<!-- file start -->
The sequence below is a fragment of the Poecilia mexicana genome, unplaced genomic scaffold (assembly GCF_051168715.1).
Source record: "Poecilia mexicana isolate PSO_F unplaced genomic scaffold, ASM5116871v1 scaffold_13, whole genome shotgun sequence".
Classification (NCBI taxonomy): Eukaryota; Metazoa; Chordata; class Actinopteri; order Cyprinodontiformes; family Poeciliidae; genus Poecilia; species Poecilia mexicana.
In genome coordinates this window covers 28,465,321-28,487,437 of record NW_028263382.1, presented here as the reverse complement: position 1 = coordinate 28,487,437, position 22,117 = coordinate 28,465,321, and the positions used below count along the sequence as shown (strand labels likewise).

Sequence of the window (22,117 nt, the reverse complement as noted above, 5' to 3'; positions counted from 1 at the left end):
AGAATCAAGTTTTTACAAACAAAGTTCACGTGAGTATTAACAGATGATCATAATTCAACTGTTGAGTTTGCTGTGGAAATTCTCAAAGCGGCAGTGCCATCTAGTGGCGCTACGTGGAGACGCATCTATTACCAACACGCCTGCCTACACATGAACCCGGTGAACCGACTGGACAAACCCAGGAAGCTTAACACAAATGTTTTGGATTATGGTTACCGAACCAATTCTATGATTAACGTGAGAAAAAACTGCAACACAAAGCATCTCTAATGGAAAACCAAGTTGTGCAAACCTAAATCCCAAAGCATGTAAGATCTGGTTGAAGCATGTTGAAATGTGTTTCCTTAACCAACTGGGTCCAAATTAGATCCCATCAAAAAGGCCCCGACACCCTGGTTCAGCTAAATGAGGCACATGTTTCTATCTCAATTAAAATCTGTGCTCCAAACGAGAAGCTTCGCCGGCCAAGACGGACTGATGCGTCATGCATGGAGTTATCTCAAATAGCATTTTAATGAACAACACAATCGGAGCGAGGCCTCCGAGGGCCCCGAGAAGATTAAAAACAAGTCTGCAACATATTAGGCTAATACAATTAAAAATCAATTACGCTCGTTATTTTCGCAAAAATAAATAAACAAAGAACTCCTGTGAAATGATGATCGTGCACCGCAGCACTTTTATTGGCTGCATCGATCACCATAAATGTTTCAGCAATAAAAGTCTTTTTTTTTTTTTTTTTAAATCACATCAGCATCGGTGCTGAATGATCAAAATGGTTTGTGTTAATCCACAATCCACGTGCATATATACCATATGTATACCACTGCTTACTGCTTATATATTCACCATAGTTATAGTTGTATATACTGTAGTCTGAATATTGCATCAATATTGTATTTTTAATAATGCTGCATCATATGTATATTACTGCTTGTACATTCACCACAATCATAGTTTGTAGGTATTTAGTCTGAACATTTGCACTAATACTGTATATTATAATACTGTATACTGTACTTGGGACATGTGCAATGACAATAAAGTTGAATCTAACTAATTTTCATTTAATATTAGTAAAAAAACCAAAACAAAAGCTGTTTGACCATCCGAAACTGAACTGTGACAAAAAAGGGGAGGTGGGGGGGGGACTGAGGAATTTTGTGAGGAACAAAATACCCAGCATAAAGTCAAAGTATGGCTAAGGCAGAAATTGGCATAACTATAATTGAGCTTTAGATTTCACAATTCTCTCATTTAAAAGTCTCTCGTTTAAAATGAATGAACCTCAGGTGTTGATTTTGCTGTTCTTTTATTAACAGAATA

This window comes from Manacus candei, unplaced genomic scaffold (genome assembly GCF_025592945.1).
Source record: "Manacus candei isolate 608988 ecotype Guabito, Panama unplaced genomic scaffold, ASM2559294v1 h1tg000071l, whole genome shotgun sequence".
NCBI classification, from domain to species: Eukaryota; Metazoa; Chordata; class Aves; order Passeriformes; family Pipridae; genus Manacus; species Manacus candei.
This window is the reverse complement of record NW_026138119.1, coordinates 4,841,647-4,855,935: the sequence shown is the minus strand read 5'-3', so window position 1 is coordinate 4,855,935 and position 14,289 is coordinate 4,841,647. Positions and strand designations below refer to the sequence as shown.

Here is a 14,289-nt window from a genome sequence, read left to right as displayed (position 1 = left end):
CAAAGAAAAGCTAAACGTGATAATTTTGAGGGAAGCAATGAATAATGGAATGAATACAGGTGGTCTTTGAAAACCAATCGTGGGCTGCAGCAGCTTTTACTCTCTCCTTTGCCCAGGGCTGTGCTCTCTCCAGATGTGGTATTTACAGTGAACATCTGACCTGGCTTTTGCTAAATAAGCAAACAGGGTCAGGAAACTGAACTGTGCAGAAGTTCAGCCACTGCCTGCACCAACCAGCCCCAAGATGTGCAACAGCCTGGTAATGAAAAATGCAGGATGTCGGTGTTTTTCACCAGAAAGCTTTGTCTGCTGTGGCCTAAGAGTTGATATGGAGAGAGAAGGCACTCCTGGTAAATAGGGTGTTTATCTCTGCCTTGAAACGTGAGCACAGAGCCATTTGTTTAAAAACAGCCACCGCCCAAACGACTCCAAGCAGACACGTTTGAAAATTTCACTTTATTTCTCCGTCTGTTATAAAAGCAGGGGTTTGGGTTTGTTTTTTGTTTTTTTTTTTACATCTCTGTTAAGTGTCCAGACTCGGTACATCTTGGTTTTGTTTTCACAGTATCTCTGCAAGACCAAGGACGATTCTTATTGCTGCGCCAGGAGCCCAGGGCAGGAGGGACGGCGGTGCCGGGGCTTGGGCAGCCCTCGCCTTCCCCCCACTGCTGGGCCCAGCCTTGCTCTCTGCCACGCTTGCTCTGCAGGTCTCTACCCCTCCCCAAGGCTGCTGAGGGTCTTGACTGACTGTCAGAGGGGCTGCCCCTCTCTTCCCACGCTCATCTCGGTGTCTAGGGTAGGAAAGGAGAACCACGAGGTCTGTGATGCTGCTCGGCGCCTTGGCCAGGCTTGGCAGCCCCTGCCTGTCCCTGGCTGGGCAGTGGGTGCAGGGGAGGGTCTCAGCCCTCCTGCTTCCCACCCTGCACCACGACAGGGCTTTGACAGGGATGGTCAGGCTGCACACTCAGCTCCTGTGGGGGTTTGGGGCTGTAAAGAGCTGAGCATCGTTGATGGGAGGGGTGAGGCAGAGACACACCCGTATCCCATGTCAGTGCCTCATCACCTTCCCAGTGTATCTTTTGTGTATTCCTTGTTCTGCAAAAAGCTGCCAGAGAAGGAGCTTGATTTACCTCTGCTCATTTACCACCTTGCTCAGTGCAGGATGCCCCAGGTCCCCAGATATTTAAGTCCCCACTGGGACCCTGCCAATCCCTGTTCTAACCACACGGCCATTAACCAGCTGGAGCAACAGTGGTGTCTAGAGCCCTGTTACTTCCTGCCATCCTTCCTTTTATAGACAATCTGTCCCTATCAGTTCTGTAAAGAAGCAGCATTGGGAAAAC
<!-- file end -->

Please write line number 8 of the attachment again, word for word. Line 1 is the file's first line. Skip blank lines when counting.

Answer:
Source record: "Manacus candei isolate 608988 ecotype Guabito, Panama unplaced genomic scaffold, ASM2559294v1 h1tg000071l, whole genome shotgun sequence".